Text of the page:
[Solved] Site to site VPN with Wireguard and OpenWrt

192.168.9.0 br-lan local network on site A
10.0.10.0/24 wg0 network
10.90.20.0/24 remote network (vlan) on site B
10.90.30.0/24 remote network (vlan) on site B

How come that Wireguard is picking-up 10.90.30.0/24?

ip route get 10.90.30.1

ip route get 10.90.30.254

10.90.30.254 via 10.90.30.254 dev eth1 src yyyyyyyyyyyyyyyyyy uid 0 
    cache

yyyyyyyyyyyyyyyyyyyyy is a public address.
So it is the firewall on site B which is faulty?

It means 10.90.30.254 should be routed via the eth1 interface.
If you can ping it, it is reachable.
It doesn't mean that 10.90.30.254 is in the same network that you think of.
It may be a part of the upstream networking, i.e. your ISP.

How come that I have acccess to non-routable machines on my ISP network. It seems unreal.
I can ping 10.90.30.1 but there is no such machine on my network.

OK, I understand, it could be the TV network or Fiber module or SIP phone or someting like that.
So I should not be using 10.90.3.0/24 on site A for clarity.

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This is normal.
Many ISPs host their services in private networks reachable only from their clients.

This is a large ISP provider in France (third rank).
Many thanks. Bye bye!

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It is a big joke, I have access to several machines on 192.168.2.0/24, 192.168.3.0/24, 192.168.4.0/24 ...
How can I avoid receiving those routes from DHCP? May I loose my fiber module (ONT) wich is on a separate link?

You can override the default route with another route.
Or, filter traffic by source/destination with firewall.
It should be similar to the following:

Although, in my opinion it should not bother you.
Usually your ISP takes care of it.

Avoid receiving them from where?

Can bcp38 block communications with my external fiber ONT?
The reason I am asking is that I am not on site B and this could be a problem to loose fiber ...

What exactly is it that you're wanting (or think you need) to block with bcp38?

Noting special.This OpenWRT router is a bypass. I simply don't like the idea of my WAN of being accessible from dozen of hosts on private networks.

The router is linked to the fiber ONT via an ethernet cable. May I loose connectivity with the ONT if I install bcp38 and its LuCi app?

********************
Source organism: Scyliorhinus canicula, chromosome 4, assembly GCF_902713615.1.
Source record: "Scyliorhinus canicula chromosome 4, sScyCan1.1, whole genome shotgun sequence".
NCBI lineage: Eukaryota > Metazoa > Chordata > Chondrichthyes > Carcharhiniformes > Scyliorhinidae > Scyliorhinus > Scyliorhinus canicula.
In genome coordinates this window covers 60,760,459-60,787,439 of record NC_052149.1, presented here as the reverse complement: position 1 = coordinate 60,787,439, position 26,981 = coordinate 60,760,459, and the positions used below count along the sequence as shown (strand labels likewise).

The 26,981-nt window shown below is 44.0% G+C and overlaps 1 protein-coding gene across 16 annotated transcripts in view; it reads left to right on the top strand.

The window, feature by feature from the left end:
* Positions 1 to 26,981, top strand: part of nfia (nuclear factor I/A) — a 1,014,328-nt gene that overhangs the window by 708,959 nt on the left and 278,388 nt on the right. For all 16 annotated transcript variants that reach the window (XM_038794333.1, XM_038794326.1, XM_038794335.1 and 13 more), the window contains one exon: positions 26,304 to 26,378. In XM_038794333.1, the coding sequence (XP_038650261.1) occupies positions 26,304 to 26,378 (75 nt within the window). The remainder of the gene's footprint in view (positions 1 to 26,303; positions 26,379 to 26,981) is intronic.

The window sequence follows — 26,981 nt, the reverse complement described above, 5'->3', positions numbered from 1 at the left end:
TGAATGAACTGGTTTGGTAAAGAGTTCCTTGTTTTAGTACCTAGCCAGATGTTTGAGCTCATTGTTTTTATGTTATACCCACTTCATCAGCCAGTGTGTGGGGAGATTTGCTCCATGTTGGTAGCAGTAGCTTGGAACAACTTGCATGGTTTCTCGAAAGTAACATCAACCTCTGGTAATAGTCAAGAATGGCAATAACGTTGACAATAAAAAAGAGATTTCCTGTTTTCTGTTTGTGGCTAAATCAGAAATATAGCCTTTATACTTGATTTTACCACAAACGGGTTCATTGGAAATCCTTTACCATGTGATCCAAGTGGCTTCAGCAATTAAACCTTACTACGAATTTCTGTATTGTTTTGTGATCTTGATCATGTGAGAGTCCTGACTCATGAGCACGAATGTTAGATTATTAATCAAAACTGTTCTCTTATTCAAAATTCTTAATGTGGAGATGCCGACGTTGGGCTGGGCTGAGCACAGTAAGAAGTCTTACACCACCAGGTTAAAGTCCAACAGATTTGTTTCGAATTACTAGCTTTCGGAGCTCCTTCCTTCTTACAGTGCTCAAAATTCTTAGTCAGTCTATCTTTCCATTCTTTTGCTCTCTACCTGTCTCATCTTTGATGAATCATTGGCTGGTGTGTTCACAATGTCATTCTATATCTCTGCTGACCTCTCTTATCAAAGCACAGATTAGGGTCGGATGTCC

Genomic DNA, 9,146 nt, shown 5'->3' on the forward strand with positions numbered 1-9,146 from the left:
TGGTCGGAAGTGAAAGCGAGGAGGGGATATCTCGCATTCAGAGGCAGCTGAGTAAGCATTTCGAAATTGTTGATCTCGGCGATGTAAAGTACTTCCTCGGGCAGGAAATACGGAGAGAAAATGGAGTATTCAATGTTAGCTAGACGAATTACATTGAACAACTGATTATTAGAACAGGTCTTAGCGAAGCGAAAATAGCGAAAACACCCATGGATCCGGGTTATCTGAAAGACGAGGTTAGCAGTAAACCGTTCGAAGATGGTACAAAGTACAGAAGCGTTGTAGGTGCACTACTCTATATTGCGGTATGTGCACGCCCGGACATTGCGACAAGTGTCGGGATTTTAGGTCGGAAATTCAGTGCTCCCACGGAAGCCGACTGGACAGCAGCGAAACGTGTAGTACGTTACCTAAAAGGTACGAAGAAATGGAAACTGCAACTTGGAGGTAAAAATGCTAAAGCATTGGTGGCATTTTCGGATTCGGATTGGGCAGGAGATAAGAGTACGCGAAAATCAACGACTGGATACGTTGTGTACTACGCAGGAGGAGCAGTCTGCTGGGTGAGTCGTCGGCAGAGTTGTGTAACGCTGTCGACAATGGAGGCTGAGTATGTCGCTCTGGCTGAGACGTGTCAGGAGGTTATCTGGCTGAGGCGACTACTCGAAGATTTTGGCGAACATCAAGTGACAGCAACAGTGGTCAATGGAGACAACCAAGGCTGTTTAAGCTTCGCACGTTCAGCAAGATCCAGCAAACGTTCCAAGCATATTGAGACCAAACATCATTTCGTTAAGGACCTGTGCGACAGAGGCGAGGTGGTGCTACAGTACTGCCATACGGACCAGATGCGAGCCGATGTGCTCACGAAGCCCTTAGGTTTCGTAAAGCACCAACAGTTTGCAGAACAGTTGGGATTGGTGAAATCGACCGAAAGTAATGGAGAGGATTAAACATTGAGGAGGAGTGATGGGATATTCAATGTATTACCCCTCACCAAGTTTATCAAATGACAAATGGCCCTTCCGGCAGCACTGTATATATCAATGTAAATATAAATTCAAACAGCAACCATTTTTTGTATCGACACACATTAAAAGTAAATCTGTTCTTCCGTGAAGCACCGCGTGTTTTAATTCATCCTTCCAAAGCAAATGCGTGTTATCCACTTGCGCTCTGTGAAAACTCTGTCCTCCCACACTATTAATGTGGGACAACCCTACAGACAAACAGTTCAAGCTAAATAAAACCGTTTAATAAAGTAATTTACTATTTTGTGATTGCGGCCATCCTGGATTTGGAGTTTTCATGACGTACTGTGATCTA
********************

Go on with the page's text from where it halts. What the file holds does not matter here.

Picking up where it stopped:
Probably not, but I don't think you really know what you're doing and randomly installing apps isn't the best approach. Where are these dozens of hosts you don't want to have internet access? Are they on your own networks?

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No, they are behind my WAN and the WAN is filtering access. So I have access to them, but they don't have access to me. Anyhow, I don't like it.

WAN interface is assigned to the WAN firewall zone which has restrictive input and forward policies by default, that's why you don't really need to bother about it.

Well, then the package bcp38 should help.

Then what's the issue? Messing around with things you clearly don't understand simply because you don't like it is going to cause more problems than it solves.

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Why should it cause problems? My WAN is unaccessible from my ISP. I installed bcp38 and LuCi app and it works perfectly. So what could happen because of bcp38? It is still time to uninstall it.

I just don't understand how ISPs can communicate with a public adress WAN using a private address. I don't understand why I could ping a private address using my WAN. I could even connect using SSH (failed). This is beyond my understanding.

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They provide connectivity, that is, the default route.
Thus, they can use any IPs excluding the ones reserved for localhost/link-local/zeroconf/etc.

It is just an IP address with limited scope.
This is not much different from any other public address from the point of threat modelling.